Potassium is an electrolyte that plays an important role in the human body. Almost 100% of it is found in cells and most of it is found in the muscles. However, it is also found in the liver, bone cells and red blood cells. It is responsible for cell voltage so that electrical signals can be transmitted. When there is a potassium deficiency, the muscles and therefore the heart can not contract. Potassium is also involved in maintaining the acid-base balance and influences blood pressure.

Potassium levels

When determining potassium levels, a distinction should be made between the value in the whole blood and in the serum.

Potassium level normal range in whole blood in adults: 3.4 – 4.6 mmol/l

Potassium level normal range in serum in adults: 3.6 – 5.0 mmol/l

Values above this are referred to as hyperkalemia and values below this is referred to as hypokalemia, also known as a  potassium deficiency.

Low potassium - hypokalemia

If the potassium level is too low, it is known as hypokalemia or potassium deficiency. A low potassium level is accompanied by a variety of symptoms. Please read the article on potassium deficiency.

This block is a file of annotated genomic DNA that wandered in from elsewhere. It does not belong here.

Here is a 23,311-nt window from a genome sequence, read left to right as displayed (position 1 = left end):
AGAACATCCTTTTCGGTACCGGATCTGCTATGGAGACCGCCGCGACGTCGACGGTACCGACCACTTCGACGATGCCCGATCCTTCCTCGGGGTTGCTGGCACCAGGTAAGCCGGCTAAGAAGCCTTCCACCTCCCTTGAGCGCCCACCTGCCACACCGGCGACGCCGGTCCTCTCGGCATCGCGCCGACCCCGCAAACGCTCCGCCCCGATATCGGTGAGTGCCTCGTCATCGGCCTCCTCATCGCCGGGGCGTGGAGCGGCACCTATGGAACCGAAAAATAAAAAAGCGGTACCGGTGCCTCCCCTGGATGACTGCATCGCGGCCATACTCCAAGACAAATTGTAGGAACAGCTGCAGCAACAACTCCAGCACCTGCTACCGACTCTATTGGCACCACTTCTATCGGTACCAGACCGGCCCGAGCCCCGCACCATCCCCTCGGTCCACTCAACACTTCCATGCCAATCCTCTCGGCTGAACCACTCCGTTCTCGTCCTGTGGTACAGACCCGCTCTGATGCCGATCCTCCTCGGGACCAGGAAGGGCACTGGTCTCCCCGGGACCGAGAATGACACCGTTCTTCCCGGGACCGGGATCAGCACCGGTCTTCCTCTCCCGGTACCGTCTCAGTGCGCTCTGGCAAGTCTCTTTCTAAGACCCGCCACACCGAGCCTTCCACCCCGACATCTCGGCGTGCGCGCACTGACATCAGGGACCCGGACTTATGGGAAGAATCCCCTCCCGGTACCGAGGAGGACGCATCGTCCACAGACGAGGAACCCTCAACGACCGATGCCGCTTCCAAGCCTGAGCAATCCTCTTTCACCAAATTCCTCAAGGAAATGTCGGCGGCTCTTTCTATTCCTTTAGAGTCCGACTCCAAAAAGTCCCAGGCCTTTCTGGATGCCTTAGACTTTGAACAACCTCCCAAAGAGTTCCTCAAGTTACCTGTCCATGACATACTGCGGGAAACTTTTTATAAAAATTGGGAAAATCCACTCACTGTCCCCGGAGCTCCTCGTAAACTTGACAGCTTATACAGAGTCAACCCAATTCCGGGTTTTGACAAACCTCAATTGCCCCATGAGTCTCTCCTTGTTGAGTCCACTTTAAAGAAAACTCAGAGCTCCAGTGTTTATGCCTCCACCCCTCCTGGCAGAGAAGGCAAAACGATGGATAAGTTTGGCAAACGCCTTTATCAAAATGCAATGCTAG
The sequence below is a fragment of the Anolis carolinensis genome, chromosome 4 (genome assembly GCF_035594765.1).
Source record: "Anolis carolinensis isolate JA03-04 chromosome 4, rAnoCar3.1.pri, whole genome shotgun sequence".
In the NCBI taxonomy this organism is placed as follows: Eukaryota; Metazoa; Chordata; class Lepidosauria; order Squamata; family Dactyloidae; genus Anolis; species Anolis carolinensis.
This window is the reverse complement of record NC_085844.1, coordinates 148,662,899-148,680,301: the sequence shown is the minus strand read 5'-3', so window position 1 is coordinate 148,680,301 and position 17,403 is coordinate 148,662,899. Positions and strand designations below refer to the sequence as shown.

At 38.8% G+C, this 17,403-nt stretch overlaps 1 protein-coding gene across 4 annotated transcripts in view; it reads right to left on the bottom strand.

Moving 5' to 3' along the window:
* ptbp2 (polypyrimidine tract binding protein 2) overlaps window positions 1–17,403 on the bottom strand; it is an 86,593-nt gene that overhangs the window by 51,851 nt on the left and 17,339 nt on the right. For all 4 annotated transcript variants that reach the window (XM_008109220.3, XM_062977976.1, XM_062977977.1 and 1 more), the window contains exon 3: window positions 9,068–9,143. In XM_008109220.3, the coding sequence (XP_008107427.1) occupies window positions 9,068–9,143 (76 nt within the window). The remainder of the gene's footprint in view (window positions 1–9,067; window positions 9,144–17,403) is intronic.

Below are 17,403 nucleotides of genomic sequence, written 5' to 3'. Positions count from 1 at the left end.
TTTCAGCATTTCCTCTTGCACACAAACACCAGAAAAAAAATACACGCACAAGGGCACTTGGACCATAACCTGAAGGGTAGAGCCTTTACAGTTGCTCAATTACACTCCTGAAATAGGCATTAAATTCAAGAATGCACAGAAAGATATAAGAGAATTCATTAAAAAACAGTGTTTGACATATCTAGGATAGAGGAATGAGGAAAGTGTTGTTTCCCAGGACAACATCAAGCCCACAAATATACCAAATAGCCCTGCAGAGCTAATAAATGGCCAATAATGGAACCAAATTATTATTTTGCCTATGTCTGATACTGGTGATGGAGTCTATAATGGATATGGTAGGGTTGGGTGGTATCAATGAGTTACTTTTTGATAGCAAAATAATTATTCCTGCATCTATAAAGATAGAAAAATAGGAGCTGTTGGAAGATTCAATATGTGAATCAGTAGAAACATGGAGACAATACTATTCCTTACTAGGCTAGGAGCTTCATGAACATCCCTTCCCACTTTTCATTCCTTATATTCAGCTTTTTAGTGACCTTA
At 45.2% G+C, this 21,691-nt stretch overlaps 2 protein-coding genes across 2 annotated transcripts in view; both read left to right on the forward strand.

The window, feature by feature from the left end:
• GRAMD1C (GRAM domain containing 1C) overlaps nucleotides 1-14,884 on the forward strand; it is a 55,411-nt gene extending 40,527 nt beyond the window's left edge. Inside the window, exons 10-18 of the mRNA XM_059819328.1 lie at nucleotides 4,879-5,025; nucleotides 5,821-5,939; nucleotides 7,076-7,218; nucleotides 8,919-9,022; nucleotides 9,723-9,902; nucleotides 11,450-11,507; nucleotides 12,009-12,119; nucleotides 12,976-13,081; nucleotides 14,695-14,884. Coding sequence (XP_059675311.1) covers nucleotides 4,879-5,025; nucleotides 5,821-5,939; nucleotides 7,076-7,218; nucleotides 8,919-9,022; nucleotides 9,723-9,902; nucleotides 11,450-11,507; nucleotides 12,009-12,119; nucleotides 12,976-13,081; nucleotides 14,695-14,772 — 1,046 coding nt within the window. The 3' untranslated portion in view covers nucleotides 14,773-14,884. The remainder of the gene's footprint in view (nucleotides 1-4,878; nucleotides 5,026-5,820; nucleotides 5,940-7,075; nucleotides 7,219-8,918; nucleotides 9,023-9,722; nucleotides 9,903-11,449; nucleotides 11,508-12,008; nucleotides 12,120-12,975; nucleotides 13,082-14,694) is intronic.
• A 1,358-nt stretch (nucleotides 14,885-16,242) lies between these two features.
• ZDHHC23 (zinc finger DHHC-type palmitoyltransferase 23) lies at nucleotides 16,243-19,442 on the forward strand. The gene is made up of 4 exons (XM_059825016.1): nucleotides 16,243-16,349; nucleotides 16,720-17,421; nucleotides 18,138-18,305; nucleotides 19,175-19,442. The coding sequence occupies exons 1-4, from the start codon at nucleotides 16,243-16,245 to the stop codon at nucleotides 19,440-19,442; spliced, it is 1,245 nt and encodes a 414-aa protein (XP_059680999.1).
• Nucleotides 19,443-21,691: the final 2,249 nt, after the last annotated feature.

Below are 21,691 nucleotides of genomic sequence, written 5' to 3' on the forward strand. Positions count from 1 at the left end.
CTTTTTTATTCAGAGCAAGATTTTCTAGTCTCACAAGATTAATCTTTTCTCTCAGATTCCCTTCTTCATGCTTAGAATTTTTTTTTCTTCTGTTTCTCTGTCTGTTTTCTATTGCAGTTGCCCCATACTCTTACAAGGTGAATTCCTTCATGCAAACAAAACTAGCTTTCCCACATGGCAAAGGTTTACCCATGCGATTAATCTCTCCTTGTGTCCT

High potassium - hyperkalemia

If potassium is too high, it is known as hyperkalemia. This can be caused, for example, by incorrectly adjusted medication or kidney disease. The kidneys excrete potassium via the primary urine. If kidney function is impaired, more potassium may be detectable in the blood.

If potassium is only slightly too high, there are rarely any noticeable symptoms. Increased hyperkalemia can lead to impaired transmission of impulses in the muscles and nerves and can result in cardiac arrhythmia, for example.

Daily potassium requirement

The daily requirement of potassium for adults is approximately 4000 mg per day. Breastfeeding women and people with certain health conditions may need more potassium. The exact daily requirement of potassium can be determined on the basis of individual diagnostic procedures and adjusted accordingly.

Normally, the need for potassium can be met through food. In special situations, however, it may be advisable to take an additional potassium supplement.

Dr. med. Karsten Ostermann M.A.

Potassium plays an important role in the body and its interaction with other minerals, trace elements and vitamins should always be considered. After an individual diagnosis, a specific adjustment of potassium can be made.

Dr. Karsten Ostermann

Further information

The information listed contains relevant topics and serves to improve understanding.